Empty Bowls — a joint event between the cities of Auburn and Opelika with a goal to fight hunger — will take place in Auburn this year on Feb. 23, from 5 to 7 p.m. at the Jan Dempsey Community Arts Center.

The event will feature dinner, entertainment and raffle prizes, but event coordinator Cari Cleckler said Empty Bowls is about more than just the event.

"This isn't a ticket to an event; this isn't a dinner. This is you donating to the food bank. You just happen to get a 'thank you' with it," she said. 

To attend Empty Bowls, one must purchase a $20 ticket, but since that money goes to support the Food Bank of East Alabama, Cleckler said that she hopes people understand how much they are helping their community.

"Every $1 is like seven meals or something insane," she said about how the donations stretch to meet the needs of many families. "Your $20 is providing so much for so many."

Empty Bowls is an international grassroots effort to fight hunger and was started by a high school teacher in the '90s, Cleckler said. Auburn got involved in 2015, when it hosted its first event to create awareness for the movement.

Since then, it has grown into an event that locals love, Cleckler said, and restaurants volunteer to provide soup and bread for the meal. Cleckler added that some people event travel from nearby cities every year to attend.

"It's fun to see repeat people and out-of-town people getting involved," she said.

Perhaps the most notable thing about the event itself is the hundreds of handmade bowls that are up for grabs to ticketholders. Each attendee gets to select a bowl to keep the night of the event.

So far, Cleckler said more than 500 bowls have been hand-spun by locals in the Auburn and Opelika studios.

She said she would encourage those attending the event to arrive early, select their bowl, then stay to enjoy soup and music.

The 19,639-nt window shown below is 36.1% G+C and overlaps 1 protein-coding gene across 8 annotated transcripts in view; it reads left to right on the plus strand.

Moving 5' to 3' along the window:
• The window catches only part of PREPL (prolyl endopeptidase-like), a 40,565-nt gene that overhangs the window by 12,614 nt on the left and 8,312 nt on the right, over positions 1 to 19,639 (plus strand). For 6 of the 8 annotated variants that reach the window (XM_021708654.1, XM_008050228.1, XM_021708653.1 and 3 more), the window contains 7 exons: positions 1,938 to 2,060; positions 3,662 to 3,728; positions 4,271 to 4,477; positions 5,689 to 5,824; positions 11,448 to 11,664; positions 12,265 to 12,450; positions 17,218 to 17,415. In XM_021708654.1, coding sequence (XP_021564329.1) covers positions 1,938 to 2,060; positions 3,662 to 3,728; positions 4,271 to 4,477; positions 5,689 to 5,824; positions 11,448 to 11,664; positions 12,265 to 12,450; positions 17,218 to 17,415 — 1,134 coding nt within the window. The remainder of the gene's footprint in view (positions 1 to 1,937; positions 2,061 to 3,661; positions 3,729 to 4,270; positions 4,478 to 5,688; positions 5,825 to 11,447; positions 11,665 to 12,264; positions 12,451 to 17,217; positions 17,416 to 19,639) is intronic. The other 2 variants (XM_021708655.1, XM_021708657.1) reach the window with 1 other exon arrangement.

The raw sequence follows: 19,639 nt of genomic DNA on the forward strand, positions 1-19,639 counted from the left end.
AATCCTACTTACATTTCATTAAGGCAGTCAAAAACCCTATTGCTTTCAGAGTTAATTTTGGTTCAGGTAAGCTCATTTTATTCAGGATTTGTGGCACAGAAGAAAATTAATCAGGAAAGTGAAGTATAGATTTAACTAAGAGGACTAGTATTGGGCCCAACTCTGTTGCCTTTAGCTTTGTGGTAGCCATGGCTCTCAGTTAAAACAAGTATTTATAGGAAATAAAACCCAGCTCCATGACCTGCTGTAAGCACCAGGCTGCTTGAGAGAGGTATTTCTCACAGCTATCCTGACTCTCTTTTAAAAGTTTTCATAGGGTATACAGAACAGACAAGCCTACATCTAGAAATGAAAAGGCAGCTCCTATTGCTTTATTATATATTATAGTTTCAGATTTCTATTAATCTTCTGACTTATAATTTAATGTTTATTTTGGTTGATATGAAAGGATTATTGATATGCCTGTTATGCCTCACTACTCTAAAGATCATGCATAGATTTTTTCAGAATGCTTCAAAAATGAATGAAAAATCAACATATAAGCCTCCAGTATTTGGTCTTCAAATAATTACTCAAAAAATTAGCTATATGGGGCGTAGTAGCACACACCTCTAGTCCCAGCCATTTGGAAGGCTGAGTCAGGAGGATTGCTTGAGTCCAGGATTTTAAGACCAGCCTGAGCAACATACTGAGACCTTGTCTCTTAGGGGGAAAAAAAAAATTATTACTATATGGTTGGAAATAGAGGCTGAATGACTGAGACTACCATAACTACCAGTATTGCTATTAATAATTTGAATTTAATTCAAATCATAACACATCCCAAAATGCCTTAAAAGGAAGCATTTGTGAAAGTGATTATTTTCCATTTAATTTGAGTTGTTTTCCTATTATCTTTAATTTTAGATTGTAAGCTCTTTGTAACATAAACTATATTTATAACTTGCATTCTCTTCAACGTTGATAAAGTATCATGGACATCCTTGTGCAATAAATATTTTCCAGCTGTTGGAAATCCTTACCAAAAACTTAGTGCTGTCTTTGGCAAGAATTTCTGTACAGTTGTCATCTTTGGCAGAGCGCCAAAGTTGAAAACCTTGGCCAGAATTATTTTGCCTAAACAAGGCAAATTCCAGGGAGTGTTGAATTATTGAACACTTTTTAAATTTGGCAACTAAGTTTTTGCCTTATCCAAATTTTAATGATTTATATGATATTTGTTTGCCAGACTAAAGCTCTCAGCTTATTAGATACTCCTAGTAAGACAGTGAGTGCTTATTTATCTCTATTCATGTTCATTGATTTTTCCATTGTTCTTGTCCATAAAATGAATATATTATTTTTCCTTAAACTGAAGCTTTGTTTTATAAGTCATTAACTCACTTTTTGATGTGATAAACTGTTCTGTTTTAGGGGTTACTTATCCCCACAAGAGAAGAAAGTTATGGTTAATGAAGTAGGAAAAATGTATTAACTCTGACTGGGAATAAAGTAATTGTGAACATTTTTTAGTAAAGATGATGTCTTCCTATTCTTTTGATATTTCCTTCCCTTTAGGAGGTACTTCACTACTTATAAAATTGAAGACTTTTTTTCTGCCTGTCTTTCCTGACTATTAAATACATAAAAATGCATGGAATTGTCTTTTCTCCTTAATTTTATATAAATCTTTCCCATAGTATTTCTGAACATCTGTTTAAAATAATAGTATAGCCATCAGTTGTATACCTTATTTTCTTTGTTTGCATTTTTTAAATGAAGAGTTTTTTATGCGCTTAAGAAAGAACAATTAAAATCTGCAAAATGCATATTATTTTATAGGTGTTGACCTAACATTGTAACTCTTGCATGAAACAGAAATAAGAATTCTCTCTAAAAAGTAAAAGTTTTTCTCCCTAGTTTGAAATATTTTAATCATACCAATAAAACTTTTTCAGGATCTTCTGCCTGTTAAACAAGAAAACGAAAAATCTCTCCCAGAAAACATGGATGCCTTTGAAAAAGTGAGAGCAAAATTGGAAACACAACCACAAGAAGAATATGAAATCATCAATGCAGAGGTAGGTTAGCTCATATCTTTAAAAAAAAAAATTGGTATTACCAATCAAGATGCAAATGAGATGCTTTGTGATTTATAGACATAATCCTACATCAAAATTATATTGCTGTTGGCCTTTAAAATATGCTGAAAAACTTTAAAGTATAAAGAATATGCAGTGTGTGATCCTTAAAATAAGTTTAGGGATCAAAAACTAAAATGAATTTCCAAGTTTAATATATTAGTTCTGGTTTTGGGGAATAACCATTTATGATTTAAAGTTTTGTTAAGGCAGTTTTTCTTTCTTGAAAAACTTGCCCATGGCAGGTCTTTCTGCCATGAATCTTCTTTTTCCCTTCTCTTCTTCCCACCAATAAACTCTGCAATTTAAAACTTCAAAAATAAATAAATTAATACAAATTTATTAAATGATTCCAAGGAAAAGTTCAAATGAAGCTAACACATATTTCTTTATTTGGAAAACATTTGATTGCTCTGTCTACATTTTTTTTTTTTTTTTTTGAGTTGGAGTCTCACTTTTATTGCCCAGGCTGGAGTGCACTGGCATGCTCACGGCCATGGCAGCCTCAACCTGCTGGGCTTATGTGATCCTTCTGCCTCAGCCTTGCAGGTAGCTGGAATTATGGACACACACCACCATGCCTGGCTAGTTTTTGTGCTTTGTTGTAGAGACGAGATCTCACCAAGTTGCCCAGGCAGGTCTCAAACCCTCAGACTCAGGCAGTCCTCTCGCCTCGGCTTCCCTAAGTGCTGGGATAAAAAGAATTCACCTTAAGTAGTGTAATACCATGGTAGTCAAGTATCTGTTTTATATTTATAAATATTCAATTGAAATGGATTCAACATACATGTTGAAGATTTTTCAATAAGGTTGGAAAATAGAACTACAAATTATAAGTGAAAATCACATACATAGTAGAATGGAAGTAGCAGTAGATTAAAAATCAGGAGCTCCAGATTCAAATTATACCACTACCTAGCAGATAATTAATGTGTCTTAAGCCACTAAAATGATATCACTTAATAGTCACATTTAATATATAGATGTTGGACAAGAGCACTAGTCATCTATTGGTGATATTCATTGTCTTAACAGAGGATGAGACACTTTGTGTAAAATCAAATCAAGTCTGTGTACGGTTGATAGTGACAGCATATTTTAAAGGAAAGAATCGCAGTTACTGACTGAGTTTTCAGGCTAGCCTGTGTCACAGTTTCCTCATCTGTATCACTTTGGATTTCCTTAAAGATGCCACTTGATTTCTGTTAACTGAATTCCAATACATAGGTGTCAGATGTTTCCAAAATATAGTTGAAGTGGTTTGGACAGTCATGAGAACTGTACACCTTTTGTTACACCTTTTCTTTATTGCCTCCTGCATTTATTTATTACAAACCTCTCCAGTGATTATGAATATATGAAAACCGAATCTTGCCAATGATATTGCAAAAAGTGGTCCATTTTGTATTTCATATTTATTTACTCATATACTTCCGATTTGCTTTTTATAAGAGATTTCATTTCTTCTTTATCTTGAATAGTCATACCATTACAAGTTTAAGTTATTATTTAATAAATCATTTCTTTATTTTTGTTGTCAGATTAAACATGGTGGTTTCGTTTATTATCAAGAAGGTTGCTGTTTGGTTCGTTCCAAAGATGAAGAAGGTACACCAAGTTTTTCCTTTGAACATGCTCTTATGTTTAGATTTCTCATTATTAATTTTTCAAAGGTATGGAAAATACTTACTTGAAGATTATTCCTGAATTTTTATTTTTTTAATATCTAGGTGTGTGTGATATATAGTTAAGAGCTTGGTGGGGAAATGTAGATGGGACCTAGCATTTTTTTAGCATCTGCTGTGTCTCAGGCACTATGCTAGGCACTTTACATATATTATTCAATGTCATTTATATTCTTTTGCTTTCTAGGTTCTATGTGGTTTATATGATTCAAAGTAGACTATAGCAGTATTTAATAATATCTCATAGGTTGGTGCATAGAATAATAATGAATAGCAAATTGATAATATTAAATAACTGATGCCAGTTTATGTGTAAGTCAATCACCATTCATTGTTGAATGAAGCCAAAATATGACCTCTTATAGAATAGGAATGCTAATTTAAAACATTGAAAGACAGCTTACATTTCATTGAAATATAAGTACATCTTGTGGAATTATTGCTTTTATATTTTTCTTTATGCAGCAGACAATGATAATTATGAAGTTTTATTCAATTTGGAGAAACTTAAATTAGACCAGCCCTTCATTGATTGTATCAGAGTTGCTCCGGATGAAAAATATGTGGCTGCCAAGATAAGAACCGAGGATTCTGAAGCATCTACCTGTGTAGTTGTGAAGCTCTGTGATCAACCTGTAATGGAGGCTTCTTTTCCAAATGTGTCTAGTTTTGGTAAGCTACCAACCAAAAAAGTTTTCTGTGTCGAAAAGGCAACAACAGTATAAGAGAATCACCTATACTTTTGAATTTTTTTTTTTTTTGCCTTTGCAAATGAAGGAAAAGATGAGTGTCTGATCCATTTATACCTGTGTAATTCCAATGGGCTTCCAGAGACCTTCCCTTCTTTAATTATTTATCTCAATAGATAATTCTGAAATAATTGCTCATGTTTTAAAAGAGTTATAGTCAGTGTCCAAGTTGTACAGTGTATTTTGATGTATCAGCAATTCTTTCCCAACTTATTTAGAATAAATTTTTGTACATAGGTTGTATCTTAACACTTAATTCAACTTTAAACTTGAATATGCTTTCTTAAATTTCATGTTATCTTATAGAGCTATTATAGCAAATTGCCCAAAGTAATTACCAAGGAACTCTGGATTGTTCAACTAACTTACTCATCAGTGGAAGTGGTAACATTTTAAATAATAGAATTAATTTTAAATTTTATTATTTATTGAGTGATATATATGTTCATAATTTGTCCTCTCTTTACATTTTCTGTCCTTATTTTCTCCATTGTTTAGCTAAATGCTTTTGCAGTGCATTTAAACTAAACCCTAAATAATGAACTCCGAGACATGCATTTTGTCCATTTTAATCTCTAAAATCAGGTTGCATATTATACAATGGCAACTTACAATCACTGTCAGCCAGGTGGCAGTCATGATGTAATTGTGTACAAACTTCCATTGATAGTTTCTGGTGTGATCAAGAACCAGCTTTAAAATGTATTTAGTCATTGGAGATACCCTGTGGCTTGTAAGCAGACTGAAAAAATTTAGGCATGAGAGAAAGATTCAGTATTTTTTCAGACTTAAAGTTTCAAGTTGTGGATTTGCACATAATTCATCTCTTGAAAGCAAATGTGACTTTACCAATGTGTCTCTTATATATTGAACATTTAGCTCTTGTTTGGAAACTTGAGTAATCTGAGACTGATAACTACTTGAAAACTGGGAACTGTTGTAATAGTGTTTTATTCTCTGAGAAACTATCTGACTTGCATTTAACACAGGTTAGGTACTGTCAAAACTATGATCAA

Music will be provided by local jazz artist Terry Rodriguez and the Electric Rangers. Mayor Ron Anders will give a welcome address and a keynote speaker will provide an educational component to the event, providing information on hunger in the community.

"It wasn’t until I got involved with Empty Bowls and talking with (food bank director) Martha Henk and Elsie Lott at Community Market that I realized people you think are fine may not always be fine," Cleckler said regarding hunger in the community. "Every year when we host in Auburn, I always try to find a different speaker who can talk on some facet of hunger because we live in a fantastic place ... but you don't realize is there are so many unfortunate people."

Raffle tickets can also be purchased during the event. Handmade items by artists and items from local businesses will be raffled off before the event is over on Feb. 23.

To purchase tickets, which are $20, to attend Empty Bowls, stop by the Dean Road Recreation Center in Auburn or the Denson Drive Recreation Center in Opelika. Only 200 tickets will be sold.

Food will be provided by Jim 'N Nick's BBQ, Panera Bread Company, Niffer's and Chappy's Deli.

If you cannot attend the event, you can purchase a handmade bowl the Monday following the event at Jan Dempsey. Proceeds will benefit the Food Bank of East Alabama.

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